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Working to stay on top

Roger Clemens has nothing left to prove, yet his intensity motivates him to prove it anyway.


© St. Petersburg Times,
published June 24, 2001

ST. PETERSBURG -- This is the beauty of Roger Clemens.

Not the fastball that still arrives around 95 mph. Not the split-finger he has developed in later years. Not the strikeouts, the wins or the praise that continues to follow as he pitches into his late 30s.

The way Tampa Bay pitching coach Bill Fischer sees it, the beauty of Clemens is more subtle. Fischer saw it Friday, the day before Clemens pitched against the Rays. It was when the five-time Cy Young Award winner showed up early at Tropicana Field to run from foul pole to foul pole.

"It's the work ethic. That's what still amazes me. Day before he pitches, and he's out there running laps for 20 minutes," said Fischer, who was Boston's pitching coach when Clemens won his first Cy Young. "He's still the same. He doesn't have the same fastball, but he still takes it to you. You have to beat him with the bat, because he won't beat himself."

Few other teams have what it takes to beat Clemens. His victory against the Rays on Saturday made him the first American League pitcher to reach 10. Since coming off the disabled list in the middle of last season, Clemens is 19-3 in 34 starts.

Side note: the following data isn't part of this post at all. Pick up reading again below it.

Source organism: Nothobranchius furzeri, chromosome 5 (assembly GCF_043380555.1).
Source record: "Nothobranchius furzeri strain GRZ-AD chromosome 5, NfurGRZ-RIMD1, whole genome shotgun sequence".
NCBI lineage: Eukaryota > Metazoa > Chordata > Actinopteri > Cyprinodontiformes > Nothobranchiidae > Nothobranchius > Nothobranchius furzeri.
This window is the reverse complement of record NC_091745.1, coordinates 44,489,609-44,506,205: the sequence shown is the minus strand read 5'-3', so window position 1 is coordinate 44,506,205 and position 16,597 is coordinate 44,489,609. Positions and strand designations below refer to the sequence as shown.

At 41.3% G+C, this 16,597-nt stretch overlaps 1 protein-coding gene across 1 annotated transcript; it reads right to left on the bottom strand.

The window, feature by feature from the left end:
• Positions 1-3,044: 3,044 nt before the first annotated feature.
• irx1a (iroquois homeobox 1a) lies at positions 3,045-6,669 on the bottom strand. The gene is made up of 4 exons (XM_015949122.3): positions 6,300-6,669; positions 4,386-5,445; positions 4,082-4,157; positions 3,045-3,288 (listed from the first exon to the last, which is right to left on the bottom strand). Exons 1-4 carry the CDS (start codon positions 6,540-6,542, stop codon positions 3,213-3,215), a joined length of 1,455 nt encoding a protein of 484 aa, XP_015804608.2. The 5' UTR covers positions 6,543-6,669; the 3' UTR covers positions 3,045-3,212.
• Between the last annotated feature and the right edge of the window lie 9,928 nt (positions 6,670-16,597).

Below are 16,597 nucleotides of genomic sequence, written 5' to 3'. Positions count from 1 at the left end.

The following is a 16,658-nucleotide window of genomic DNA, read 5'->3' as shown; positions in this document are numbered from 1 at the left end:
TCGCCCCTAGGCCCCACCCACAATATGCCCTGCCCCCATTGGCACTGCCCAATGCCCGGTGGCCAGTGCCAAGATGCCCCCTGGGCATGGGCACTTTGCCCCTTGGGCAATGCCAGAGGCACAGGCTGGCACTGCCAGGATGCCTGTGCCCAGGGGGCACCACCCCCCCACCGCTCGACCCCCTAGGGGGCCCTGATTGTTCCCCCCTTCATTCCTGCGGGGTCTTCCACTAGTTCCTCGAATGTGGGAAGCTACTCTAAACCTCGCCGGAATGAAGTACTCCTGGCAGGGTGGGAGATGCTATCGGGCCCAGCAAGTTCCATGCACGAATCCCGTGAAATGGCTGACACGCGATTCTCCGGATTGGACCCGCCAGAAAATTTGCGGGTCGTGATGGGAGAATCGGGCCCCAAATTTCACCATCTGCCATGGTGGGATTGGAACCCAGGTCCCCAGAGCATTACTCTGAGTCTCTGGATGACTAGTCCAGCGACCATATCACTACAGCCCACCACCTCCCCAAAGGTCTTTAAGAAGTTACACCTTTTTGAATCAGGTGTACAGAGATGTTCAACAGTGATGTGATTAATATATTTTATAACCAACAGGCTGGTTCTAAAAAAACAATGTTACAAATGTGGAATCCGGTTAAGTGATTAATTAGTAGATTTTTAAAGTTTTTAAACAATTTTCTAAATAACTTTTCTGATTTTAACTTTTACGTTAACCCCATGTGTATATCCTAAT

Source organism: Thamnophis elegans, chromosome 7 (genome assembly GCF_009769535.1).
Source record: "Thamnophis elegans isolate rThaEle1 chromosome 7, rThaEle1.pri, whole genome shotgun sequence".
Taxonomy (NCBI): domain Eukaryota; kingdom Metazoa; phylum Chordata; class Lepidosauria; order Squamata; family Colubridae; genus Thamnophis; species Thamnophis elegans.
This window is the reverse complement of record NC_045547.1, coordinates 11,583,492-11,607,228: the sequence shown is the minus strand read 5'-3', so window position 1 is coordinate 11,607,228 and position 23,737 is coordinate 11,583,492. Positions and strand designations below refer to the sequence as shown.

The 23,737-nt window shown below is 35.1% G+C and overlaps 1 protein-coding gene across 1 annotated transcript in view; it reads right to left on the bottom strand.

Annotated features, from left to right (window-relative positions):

Fifteen years after he was the starting pitcher for the All-Star Game, Clemens could start again.

He is on pace for his sixth 20-win season, but Clemens said his greater concern is keeping the rotation intact while Andy Pettitte and Orlando Hernandez are disabled.

"I've won 20 games before," Clemens said. "My focus right now is being as solid as I can each time I go out. Get the job done, somehow, some way."

Mostly, Clemens gets the job done by overpowering the opposition. Even at 38. His fastball may have lost a tick or two, but he is the rare power pitcher who has maintained much of his velocity.

"He always looks good. All these years, he's been around and he's still a power pitcher," Rays rightfielder Randy Winn said. "He mixes it up so much, he's tough."

It helps, too, that Clemens now is completely at ease in the Yankees rotation. With all the pressure that followed his trade from Toronto to New York in the spring of 1999, Clemens seemed less forceful on the mound.

Manager Joe Torre said Clemens seemed to want to fit in with the low-key Yankees, and it affected his normally intense pitching style.

"He came over here with bells and whistles. He calls a lot of attention to himself because he's capable of striking out 20, he's done that a couple of times," Torre said. "It took him close to a year to get comfortable over here. He felt like he should come here and conform to our style.

"It took me about a half-season, maybe three-quarters of a season, to convince him that's not what we wanted. We needed him. I guess looking back, it makes you feel good that someone like Roger Clemens wanted to come over to the Yankees and try to be a Yankee. But we wanted Roger Clemens. That's when he got back to talking to himself on the mound and doing all the little things that fires him up."

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